About Saint Mary's
Saint Mary's students take Manhattan
31 March, 2017
Twenty-one Saint Mary’s students have just returned home from New York City, where they got an experiential crash course in international diplomacy at the National Model United Nations (NMUN), the largest United Nations simulation in the world.
Representing Portugal, the Saint Mary’s delegates were among some 3,000 students in competition from around the world at NMUN’s Conference A, and this year earned a raft of awards recognizing their achievements.
Students Elinor Hammond and Sara Little earned Outstanding Delegate awards for the efforts, simulating the work of the United Nations’ Office of the High Commissioner for Refugees. Analia Lowe and Jermaine Addo won an Outstanding Position Paper award, and the delegation overall took home an Honorable Mention Delegation award. Besides taking part in the Model UN itself, Saint Mary’s students attended a mission briefing hosted by Portugal’s Permanent Mission to the UN, and had an opportunity to discuss UN policy with Portuguese diplomats.
“It was inspiring to see in person how an organization like the UN works, and comes together,” says Hammond, who is pursuing a double major in International Development Studies (IDS) and Political Science. “It showed how messy the reality of diplomacy is, but also how critical the work is.”
Students delegations at NMUN are assigned a country, learn its history and position on major contemporary issues, and represent the country in negotiation about real-world concerns—which this year meant a focus on issues such as the crisis of protracted refugee displacement in Europe, education in Africa, and others.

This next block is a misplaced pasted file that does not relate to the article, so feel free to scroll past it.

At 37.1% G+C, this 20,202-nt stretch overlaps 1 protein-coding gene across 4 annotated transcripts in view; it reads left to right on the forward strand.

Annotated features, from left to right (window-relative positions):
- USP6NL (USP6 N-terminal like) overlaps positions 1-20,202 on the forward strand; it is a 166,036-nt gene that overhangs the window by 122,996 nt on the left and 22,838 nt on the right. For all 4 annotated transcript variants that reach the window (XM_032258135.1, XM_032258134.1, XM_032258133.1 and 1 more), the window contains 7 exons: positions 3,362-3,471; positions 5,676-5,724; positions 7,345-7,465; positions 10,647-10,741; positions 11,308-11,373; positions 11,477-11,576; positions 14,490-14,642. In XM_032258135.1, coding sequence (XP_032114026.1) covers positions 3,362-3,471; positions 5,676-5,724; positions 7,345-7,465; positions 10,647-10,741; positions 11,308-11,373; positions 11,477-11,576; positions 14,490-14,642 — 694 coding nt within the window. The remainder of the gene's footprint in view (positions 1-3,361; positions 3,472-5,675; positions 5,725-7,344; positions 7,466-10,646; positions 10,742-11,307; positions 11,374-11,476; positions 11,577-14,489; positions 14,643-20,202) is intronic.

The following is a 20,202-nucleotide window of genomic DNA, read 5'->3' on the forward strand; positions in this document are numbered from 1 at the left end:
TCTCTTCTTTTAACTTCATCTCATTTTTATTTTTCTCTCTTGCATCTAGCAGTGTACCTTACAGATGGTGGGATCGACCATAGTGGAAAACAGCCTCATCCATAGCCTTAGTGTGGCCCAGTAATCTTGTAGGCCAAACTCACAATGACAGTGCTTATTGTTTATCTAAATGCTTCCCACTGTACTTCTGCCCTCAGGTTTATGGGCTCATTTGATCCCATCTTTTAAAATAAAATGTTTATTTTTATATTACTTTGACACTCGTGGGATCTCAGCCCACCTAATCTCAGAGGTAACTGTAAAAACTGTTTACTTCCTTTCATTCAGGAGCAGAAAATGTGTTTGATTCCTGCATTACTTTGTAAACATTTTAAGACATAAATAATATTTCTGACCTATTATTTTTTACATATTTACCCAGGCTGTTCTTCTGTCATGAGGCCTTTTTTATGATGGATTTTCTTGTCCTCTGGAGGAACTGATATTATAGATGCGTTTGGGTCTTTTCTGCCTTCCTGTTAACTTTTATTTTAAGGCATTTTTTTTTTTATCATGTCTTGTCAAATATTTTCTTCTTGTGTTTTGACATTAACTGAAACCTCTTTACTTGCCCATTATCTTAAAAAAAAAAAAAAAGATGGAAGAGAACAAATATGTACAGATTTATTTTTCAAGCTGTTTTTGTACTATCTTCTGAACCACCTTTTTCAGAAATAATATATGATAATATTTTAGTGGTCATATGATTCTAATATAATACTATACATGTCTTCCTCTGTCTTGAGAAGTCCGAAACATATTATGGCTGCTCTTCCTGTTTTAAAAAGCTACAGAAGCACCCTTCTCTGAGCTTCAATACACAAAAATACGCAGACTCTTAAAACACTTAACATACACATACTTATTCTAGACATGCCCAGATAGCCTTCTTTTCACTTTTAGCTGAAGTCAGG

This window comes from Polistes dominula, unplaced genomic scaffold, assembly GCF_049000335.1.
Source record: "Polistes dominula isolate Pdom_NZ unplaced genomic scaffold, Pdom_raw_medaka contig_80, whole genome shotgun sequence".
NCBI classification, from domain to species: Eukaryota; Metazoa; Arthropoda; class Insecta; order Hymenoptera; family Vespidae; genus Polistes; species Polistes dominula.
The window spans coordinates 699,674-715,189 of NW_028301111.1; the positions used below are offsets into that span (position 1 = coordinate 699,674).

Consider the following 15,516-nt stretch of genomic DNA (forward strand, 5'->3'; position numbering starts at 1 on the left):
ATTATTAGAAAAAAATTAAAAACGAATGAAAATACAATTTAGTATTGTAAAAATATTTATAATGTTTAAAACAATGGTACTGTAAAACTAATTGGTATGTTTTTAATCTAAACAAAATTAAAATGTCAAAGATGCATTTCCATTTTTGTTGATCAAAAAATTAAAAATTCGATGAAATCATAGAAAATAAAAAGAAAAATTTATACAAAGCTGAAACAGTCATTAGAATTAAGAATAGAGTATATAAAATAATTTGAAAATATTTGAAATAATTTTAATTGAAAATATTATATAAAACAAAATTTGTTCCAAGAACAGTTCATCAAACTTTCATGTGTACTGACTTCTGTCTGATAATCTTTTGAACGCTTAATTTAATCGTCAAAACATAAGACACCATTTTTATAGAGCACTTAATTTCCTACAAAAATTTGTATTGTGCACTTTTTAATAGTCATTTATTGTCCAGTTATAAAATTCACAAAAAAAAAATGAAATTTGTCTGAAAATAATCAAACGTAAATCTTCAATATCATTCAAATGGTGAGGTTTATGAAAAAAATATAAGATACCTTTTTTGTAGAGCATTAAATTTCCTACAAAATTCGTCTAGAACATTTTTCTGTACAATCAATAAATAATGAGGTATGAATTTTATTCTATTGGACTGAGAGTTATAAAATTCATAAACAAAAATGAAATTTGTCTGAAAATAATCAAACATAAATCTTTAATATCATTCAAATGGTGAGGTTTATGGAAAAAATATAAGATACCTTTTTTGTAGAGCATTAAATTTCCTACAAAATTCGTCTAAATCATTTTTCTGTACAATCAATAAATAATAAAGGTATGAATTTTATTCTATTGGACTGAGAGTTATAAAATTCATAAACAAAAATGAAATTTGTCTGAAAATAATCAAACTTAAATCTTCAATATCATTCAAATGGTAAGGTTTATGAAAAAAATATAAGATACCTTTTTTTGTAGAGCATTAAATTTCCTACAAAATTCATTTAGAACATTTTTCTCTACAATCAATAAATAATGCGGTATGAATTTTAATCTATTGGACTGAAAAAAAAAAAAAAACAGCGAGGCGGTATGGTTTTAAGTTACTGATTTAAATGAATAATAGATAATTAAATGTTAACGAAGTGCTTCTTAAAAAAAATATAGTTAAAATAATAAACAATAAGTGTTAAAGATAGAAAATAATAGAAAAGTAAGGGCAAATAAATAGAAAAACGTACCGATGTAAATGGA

“It happens fast,” says Sara Little, an IDS student pursuing a minor in Political Science. “You walk in and it’s ‘what country are you?’” and it starts. You have to be prepared, you have to have your speaking points, you need to be able to change your approach and what you’re thinking. It’s extremely demanding.”
Little says this kind of experiential learning experience brings students closer to the issues and ideas they study in class than they could get in class alone: “It brings home the importance of consensus and negotiation in a way the classroom can’t explore as fully, and makes you aware of the pitfalls of the process as well. It sounds simple to say, but it really makes you aware that these international bodies are not idealized things; they’re made up of individual people, each with their own interests and ideas.”
For that reason, says IDS/Political Science student Jermaine Addo, who was at NMUN for the second time in as many years, “You have to be flexible. You really come to understand how this institution, even if it’s imperfect, is about consensus and the common good.”